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A German hackerspace (RaumZeitLabor)

A hackerspace (also referred to as a hacklab, makerspace or hackspace) is a community-operated workspace where people with common interests, often in computers, machining, technology, science, digital art or electronic art, can meet, socialize and collaborate.[1] Hackerspaces have also been compared to other community-operated spaces with similar aims and mechanisms such as Fab Lab, Men's Sheds, and with commercial "for profit" companies such as TechShop.


Many hackerspaces support the free software movement

In general, hackerspaces function as centers for peer learning and knowledge sharing, in the form of workshops, presentations, and lectures. They usually also offer social activities for their members, such as game nights and parties. Hackerspaces can be viewed as open community labs incorporating elements of machine shops, workshops and/or studios where hackers can come together to share resources and knowledge to build and make things.[2]

Many hackerspaces participate in the use and development of free software, open hardware, and alternative media. They are often physically located in infoshops, social centers, adult education centers, public schools, public libraries or on university campuses, but may relocate to industrial or warehouse space when they need more room.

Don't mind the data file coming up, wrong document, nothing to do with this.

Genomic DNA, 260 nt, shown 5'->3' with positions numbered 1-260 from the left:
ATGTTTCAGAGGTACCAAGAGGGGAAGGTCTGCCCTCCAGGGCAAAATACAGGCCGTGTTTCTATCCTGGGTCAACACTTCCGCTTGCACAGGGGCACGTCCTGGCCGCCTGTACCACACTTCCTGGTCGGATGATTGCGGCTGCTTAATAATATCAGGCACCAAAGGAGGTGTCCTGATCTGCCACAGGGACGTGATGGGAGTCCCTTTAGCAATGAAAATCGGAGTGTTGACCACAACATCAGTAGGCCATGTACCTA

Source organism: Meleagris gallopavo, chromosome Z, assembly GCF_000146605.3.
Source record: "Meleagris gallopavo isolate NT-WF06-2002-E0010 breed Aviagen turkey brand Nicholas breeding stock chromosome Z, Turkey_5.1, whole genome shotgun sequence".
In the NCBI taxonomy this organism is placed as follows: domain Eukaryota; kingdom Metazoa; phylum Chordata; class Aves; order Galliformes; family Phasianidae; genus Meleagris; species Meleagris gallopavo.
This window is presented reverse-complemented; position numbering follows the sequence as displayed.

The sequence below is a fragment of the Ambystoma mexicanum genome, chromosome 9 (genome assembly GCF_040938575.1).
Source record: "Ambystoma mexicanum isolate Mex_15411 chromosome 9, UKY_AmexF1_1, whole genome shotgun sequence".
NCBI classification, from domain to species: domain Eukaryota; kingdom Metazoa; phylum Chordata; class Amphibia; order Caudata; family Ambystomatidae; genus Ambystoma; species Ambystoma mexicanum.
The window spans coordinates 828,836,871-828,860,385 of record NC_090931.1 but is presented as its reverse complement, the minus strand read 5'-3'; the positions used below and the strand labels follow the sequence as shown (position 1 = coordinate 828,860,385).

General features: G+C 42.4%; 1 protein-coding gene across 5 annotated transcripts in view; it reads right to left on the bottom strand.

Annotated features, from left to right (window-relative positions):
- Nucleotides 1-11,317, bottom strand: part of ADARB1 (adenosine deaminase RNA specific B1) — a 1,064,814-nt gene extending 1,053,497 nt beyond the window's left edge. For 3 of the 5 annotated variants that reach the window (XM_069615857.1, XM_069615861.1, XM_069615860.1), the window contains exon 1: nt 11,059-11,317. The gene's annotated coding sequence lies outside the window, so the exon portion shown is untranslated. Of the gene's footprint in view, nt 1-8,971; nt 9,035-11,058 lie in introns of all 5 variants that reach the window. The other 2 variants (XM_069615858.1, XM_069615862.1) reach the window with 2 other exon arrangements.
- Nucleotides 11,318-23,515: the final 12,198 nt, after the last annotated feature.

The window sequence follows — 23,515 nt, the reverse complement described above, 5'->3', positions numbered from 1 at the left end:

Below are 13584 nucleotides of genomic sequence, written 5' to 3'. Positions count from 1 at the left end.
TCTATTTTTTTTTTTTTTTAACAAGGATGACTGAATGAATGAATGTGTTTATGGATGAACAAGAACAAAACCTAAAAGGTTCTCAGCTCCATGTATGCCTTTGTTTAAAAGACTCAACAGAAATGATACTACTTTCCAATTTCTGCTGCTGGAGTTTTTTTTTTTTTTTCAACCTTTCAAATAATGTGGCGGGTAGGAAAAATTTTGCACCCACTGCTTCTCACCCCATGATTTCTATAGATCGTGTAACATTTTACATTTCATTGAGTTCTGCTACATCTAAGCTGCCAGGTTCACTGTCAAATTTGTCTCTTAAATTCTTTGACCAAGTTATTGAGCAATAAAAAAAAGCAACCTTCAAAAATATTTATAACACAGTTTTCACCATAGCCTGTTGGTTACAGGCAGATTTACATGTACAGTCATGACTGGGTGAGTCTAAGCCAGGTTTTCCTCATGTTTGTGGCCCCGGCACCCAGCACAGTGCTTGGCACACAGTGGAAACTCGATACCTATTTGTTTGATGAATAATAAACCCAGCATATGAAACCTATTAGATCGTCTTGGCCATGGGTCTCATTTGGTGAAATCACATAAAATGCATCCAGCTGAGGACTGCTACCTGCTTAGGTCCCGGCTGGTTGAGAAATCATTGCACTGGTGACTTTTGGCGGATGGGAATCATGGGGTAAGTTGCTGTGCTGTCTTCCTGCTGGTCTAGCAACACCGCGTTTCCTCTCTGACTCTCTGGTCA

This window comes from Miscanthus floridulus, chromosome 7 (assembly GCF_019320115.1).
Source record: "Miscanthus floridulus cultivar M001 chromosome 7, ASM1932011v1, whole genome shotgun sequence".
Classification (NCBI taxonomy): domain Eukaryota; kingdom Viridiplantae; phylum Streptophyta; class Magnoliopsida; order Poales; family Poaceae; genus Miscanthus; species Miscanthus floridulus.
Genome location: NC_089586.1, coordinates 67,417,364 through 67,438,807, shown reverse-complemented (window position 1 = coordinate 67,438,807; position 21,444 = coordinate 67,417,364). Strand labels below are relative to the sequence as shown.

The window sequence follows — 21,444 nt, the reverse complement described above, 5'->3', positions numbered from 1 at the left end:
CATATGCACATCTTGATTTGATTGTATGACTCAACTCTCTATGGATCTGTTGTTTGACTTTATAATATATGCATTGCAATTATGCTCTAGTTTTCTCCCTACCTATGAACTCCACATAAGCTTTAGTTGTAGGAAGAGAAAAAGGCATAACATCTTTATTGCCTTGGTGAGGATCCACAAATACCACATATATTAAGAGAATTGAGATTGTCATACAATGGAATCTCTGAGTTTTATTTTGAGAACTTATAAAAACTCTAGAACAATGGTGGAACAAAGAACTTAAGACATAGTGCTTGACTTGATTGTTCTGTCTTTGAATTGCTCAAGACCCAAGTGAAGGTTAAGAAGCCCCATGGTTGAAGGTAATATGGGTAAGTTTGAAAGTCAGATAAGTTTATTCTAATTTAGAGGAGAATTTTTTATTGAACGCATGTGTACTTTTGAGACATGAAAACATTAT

Hackerspaces with open membership became common within Germany in the 90s in the orbit of the German Chaos Computer Club, with the C-base being probably the most impressive example. The concept however was limited to less than a dozen of spaces within Germany, and did not spread beyond borders at first. Most likely this was because initial founding costs were prohibitive for small groups without the support of a large organization like the CCC.

In 2006, Paul Bohm came up with a fundraising strategy based on the Street Performer Protocol to build Metalab in Vienna, Austria, and became its founding director. He and others started the Hackerspaces.org community in 2007 which maintains a list of many hackerspaces, and documents patterns on how to start and run them. As of 2012, there are an estimated 700 to 1,100 active hackerspaces all over the world and the numbers are growing.[citation needed]

Most recently the advent of crowdfunding and Kickstarter have put the tools required to build hackerspaces within reach of an even wider audience. Right now those tools are for example used by Bilal Ghalib, who had previously worked on a Hackerspace documentary, and others to bring the hackerspace concept to the Middle East.[3]